Coping with Seoul’s winter, and visiting one of its lesser-known historical sites.
With the city now firmly nestled in the depths of winter, colds and flus lurk just a poorly aimed cough or sneeze away, leaving you with two options for coping: treatment and prevention. For the former, there’s Kyung Hee University and its attendant medical center, which is particularly well-known for its oriental medicine program and its research on Eastern medicine’s application to Western techniques. Among other accomplishments, Kyung Hee doctors performed the world’s first drug-free anesthesia, using only acupuncture, in 1972.
As the saying goes, however, an ounce of prevention is worth a pound of cure, and what better way to keep from getting sick than by just avoiding winter altogether? A perfect place to hibernate is in one of the many restaurants lining Pajeon Alley, where it would be all too easy to just skip January, February, and, why not, March completely. Pajeon, a savory, crispy pancake of green onion and octopus, is one of Korea’s best winter comfort foods. You can find it just about anywhere in Seoul, but rarely is it as cheap, delicious, or generous as it is in Hoegi. With a boisterous atmosphere, hot floors, satisfying food, and the kindling of warm friends and warm conversation, these restaurants—some open 24 hours—will keep winter at bay, whether for three minutes or three months.
Final Resting Places
Hoegi is also home to an obscure but captivating historical site: the tombs Yeonghwiwon and Sunginwon, the burialsites of Lady Eom and her grandson Yi Jin, respectively. Lady Eom was a favored concubine of Emperor Gojong, and after the murder of Empress Myeongseong by Japanese assassins, she helped him escape to the Russian legation. Interested in Western education, she went on to found several schools.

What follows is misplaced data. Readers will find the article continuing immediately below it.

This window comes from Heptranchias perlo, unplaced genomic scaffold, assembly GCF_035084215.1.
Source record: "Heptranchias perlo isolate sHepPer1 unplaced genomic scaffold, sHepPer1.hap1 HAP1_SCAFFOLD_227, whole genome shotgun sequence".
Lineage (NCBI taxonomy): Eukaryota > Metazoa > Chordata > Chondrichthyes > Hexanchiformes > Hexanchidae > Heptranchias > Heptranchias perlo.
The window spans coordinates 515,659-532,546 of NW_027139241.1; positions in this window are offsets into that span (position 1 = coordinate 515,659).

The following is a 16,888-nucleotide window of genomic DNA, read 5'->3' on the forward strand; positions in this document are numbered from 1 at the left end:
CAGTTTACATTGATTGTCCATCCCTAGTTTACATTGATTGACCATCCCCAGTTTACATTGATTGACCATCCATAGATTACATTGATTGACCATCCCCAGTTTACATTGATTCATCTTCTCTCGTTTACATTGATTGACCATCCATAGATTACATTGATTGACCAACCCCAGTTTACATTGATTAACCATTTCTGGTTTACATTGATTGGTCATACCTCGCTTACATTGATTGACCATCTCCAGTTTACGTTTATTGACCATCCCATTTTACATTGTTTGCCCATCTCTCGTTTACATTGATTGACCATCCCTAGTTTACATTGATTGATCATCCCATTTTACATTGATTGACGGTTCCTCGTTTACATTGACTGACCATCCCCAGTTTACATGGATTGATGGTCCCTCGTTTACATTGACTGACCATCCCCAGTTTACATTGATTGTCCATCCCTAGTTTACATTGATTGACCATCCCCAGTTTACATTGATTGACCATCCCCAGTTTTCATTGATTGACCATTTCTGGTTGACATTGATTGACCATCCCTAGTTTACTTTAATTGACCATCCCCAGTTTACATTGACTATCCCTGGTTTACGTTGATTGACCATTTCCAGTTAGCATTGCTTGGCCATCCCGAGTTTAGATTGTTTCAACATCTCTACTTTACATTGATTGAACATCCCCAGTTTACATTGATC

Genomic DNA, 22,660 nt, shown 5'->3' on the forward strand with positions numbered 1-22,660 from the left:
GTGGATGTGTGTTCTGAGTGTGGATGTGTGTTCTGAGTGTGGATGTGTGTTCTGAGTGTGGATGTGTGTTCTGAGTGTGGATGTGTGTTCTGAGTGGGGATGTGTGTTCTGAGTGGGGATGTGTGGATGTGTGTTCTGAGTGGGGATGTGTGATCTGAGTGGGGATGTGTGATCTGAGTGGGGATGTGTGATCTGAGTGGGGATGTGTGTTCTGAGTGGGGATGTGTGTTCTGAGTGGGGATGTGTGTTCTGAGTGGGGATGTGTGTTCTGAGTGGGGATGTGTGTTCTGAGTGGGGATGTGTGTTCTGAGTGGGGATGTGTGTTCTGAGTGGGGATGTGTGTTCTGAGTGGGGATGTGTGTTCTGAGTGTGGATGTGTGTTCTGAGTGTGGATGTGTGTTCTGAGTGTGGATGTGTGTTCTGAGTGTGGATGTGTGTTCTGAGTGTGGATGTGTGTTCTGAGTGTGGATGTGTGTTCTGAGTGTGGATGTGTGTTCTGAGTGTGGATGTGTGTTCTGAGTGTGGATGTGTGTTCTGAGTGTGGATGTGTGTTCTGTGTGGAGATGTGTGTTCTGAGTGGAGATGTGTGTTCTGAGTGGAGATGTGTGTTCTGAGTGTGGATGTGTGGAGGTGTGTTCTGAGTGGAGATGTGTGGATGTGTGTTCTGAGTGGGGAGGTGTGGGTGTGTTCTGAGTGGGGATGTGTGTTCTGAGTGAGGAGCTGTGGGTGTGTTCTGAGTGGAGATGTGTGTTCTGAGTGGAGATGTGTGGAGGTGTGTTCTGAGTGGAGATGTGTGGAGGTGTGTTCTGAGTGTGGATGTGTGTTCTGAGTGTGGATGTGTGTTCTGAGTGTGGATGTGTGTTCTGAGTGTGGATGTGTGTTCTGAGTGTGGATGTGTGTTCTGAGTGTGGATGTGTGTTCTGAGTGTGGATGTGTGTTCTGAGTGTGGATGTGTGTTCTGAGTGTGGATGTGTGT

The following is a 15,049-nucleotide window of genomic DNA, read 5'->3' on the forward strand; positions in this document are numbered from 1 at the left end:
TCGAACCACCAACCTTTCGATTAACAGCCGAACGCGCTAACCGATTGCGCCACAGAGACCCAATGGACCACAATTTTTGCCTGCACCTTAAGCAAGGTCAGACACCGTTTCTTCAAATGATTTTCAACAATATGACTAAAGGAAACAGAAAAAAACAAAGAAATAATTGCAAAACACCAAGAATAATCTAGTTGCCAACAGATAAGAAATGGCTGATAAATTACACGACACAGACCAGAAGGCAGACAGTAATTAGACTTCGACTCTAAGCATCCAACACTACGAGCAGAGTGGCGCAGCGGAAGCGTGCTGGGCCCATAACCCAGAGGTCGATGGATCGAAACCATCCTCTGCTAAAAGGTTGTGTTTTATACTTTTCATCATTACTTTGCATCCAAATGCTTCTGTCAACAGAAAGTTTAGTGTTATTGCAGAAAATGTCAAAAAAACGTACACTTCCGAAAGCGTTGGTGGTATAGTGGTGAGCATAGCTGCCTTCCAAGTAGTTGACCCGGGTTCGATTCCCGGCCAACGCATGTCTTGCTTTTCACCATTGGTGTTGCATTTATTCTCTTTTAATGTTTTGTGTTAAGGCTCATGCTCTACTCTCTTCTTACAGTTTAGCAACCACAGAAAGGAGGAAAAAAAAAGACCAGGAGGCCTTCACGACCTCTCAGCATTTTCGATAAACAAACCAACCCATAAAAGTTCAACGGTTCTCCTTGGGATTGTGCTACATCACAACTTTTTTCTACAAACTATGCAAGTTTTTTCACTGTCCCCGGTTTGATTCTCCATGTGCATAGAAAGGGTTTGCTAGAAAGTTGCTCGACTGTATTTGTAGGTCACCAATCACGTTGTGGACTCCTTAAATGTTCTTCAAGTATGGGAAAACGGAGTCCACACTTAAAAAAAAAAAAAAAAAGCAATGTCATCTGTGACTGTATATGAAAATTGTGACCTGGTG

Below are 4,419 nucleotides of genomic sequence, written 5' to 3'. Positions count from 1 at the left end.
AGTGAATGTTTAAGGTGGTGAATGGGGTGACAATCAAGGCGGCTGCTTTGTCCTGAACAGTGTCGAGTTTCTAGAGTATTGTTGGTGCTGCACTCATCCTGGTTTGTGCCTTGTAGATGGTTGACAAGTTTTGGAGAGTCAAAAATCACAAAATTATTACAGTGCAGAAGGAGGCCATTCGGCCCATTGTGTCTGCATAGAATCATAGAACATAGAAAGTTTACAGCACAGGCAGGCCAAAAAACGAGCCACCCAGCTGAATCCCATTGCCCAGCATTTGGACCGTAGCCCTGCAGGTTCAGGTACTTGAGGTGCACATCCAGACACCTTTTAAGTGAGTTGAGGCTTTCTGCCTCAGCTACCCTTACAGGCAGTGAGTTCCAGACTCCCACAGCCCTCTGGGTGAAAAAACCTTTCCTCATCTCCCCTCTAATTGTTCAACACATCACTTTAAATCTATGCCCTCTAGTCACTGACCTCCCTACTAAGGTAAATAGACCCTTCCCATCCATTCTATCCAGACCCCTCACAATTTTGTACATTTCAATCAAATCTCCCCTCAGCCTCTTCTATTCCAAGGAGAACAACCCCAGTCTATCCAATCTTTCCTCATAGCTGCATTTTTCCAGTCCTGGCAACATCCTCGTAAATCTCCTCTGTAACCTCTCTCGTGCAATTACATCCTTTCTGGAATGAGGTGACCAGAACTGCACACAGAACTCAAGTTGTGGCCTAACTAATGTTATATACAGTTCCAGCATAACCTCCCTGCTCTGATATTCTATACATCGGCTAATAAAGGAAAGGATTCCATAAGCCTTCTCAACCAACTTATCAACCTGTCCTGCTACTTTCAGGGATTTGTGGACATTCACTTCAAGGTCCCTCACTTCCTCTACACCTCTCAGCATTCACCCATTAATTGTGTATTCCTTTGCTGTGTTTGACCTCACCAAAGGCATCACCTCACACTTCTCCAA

Sadly, there’s far less to say about Yi Jin. His father, Uimin, the last Joseon imperial crown prince, was taken hostage and sent to Japan at the age of 11 under the pretext of “studying abroad,” a wicked bit of political spin. Only nine months after being born to Uimin and his wife, Japanese Princess Masako Nashimoto, however, Yi Jin died during a visit to Korea under what are often referred to as suspicious circumstances.
Both burial sites feature graceful, austere memorial halls that front hills, atop which are burial mounds surrounded by stone guardians and lanterns. Befitting the nature of the site, the grounds are peaceful and filled with trees, including a red hawthorn that’s Natural Monument No. 506 and estimated to be 150 years old.
Kyung Hee University 경희대학교
and Kyung Hee Medical Center 경희의료원
Left onto Hoegi-ro 회기로, Right on Kyung Hee-dae-ro 경희대로
Pajeon Alley 파전골목
Left on Hoegi-ro 회기로, Left on Hoegi-ro-28-gil 회기로28길
Yeonghwiwon and Sunginwon 영휘원과 숭인원
Left onto Hoegi-ro 회기로, Left on Hongneung-ro 홍릉로
Feb–May 9am–6pm, Jun–Aug 9am–6:30pm,
Sep–Oct 9am–6pm, Nov–Jan 9am–5:30pm; Closed Mondays
Admission: Adults 1,000 won, Children aged 7–18, 500 won
Written by Charles Usher
Photographed by Meagan Mastriani